Caterpillar control

I really like these Galapagos Mockingbirds. They’re everywhere here and they provide endless entertainment. They defend their little patches of territory against all intruders, dangerous or benign. I saw one have a tete a tete with an ani bird ( this morning. This one below has hit the jackpot with a juicy caterpillar and seems to be taking its frustrations out on the caterpillar by whacking it to death. We never said nature was nice… beware the overly sentimental statements people make about animals…




Maybe long necks can be adaptive for something other than foraging?

Everyone can probably look up the origin of the word Galapagos, which was given to these islands based on the tortoises found here. The giant tortoises (not all of them, mind you) have saddle shaped shells, from which the term galapagos comes from. On top of that is the variance in shell morphology seen in turtles from island to island. Apparently, although they differ tremendously from island to island, the consensus is that there are ~11 (sub)species of the giant tortoise. I am still trying to wrap my head around which is which, but we see them every day here at the research station. Breeding (or attempts at breeding!) are common. Tortoise grunting can be heard from the bushes all around us, along with the ‘fingernails on chalkboard’ sounds of claws on shells.
I never thought a tortoise could grin, but here is a pretty cheeky male:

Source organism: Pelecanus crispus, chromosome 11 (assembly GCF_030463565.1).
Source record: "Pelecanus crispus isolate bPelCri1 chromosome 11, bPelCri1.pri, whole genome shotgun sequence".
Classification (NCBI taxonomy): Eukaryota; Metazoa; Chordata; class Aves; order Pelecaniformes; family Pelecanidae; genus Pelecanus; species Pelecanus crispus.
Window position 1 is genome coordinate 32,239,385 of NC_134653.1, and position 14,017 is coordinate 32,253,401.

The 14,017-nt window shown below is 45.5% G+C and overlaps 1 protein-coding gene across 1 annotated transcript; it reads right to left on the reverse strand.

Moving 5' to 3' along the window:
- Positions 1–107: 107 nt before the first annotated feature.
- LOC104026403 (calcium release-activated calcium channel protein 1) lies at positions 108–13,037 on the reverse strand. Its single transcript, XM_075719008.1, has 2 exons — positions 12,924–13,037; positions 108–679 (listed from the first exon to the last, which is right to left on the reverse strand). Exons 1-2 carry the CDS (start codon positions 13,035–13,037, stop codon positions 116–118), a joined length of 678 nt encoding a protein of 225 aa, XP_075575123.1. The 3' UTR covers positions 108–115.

Same male demonstrating some rather intimate face-to-face contact with his less than impressed mate. It does show that a long neck can be useful for something other than that hard to reach plant.


Destroyers of Galapagos Fauna!

In the ongoing saga of finchdom (yep…that’s what I’m calling the Galapagos now). Finchdom. The land of the finches. Finchtastic. Well, you get the point. So, in the previous instalment you did not see any bill action. The juvenile finches seem a little perplexed at what they are supposed to do. They follow ma and pa finch around picking up random bits of stuff on the ground and try it out. Here, however, is the monster of all finches. Destroying the plant life!
This is a large ground finch (male) with a soft seed pod in toe, pit by pit destroying this plant.

And here is the aftermath. Looks a little like a destroyed halloween pumpkin:

Witness the carnage all around it.

Name that finch!

Whether it be truth or myth, there is an expression in many Galapagos field guides: “It is only a very wise man or a fool who thinks that he is able to identify all the finches which he sees.” (From: – actual source is Michael Harris’ field guide. This is so very true. The small and medium ground finches can usually be discerned easily in some field sites, but in others…boy there can be overlapping distributions. Same can be said for the medium compared to the large ground finch. Here is a little visitor to our porch, looking to me like a juvenile medium ground finch (hopefully the finch mafia isn’t following my blog in case I’ve mis-identified this one!):

Beach? What Beach?